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ABSTRACT The industry is facing significant challenges due to the recent downturn in oil prices, particularly for the development of tight reservoirs. It is more critical than ever to 1) identify the sweet spots with less uncertainty and 2) optimize the completion-design parameters. The overall objective of this study is to quantify and compare the effects of reservoir quality and completion intensity on well productivity. We developed a supervised fuzzy clustering (SFC) algorithm to rank reservoir quality and completion intensity, and analyze their relative impacts on wells' productivity. We collected reservoir properties and completion-design parameters of 1,784 horizontal oil and gas wells completed in the Western Canadian Sedimentary Basin. Then, we used SFC to classify 1) reservoir quality represented by porosity, hydrocarbon saturation, net pay thickness and initial reservoir pressure; and 2) completion-design intensity represented by proppant concentration, number of stages and injected water volume per stage. Finally, we investigated the relative impacts of reservoir quality and completion intensity on wells' productivity in terms of first year cumulative barrel of oil equivalent (BOE). The results show that in low-quality reservoirs, wells' productivity follows reservoir quality. However, in high-quality reservoirs, the role of completion-design becomes significant, and the productivity can be deterred by inefficient completion design. The results suggest that in low-quality reservoirs, the productivity can be enhanced with less intense completion design, while in high-quality reservoirs, a more intense completion significantly enhances the productivity. Keywords Reservoir quality; completion intensity; supervised fuzzy clustering, approximate reasoning,tight reservoirs development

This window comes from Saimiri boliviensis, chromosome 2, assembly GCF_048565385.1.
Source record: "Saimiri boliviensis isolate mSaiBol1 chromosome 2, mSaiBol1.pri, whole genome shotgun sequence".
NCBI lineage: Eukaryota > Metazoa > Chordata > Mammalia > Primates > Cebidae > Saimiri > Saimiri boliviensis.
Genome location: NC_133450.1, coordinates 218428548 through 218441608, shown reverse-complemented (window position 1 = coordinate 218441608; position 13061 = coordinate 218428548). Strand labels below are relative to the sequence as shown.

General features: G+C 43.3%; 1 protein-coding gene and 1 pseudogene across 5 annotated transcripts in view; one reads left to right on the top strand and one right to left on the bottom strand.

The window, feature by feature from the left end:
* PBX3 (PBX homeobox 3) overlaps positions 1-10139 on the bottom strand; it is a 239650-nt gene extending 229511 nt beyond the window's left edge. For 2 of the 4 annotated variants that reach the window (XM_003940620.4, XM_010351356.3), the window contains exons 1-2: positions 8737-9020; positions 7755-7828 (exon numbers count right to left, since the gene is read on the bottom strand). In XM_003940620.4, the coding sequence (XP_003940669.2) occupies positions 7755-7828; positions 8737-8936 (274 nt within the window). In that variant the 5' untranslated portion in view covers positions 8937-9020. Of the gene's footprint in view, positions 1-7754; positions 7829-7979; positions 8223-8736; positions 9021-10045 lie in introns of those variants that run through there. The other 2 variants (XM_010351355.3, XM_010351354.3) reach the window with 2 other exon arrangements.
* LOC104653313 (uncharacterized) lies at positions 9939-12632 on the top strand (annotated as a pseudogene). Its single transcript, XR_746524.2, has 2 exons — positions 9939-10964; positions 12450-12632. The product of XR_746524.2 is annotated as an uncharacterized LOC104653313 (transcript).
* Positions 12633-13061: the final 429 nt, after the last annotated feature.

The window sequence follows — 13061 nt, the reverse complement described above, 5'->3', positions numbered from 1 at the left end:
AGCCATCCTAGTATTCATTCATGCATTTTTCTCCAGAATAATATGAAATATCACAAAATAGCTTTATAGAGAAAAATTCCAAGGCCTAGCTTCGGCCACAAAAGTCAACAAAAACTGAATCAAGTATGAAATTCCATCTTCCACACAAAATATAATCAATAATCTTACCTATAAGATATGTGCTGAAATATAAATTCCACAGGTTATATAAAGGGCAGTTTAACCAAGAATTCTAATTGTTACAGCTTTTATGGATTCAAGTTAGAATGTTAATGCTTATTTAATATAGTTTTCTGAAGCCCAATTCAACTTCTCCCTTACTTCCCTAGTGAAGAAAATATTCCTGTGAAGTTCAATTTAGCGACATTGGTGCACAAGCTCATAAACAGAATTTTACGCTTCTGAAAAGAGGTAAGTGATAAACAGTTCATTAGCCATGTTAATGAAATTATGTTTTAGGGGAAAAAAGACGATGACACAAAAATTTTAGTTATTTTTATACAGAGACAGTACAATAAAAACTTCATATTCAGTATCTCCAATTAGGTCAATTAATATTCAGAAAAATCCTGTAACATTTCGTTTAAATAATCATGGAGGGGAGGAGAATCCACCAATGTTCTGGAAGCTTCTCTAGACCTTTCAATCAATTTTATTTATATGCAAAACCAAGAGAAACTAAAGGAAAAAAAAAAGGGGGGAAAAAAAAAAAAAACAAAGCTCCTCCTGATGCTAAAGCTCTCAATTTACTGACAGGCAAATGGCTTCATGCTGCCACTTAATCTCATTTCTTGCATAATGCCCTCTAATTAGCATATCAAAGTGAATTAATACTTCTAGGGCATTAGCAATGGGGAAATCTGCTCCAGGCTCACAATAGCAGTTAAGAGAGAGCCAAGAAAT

In January of 2020, Corterra Energy, an independent exploration and energy production company with operations in the Midcontinent region of Oklahoma, approached Upwing Energy to analyze some of their unconventional wells to better understand the effect of Upwing's Subsurface Compressor System (SCS) on production and recoverable reserves. The analysis was conducted with the Upwing Enhanced Production Simulator (ESP), a proprietary in-house analysis tool, which takes in consideration the reservoir characteristics, the SCS operational envelop, the wellbore dynamics and the topside equipment. The tool has been developed and validated over the course of five well trials, including the company's most recent trial in Riverside Petroleum's New Albany unconventional shale well with a 5,000-foot horizontal wellbore. The reservoir characteristics of the Riverside Petroleum well are very similar to the selected Corterra wells analyzed below. In general, the estimated ultimate recovery of the original gas in place from unconventional horizontal and multi-staged fractured wells is approximately 15 to 20 percent.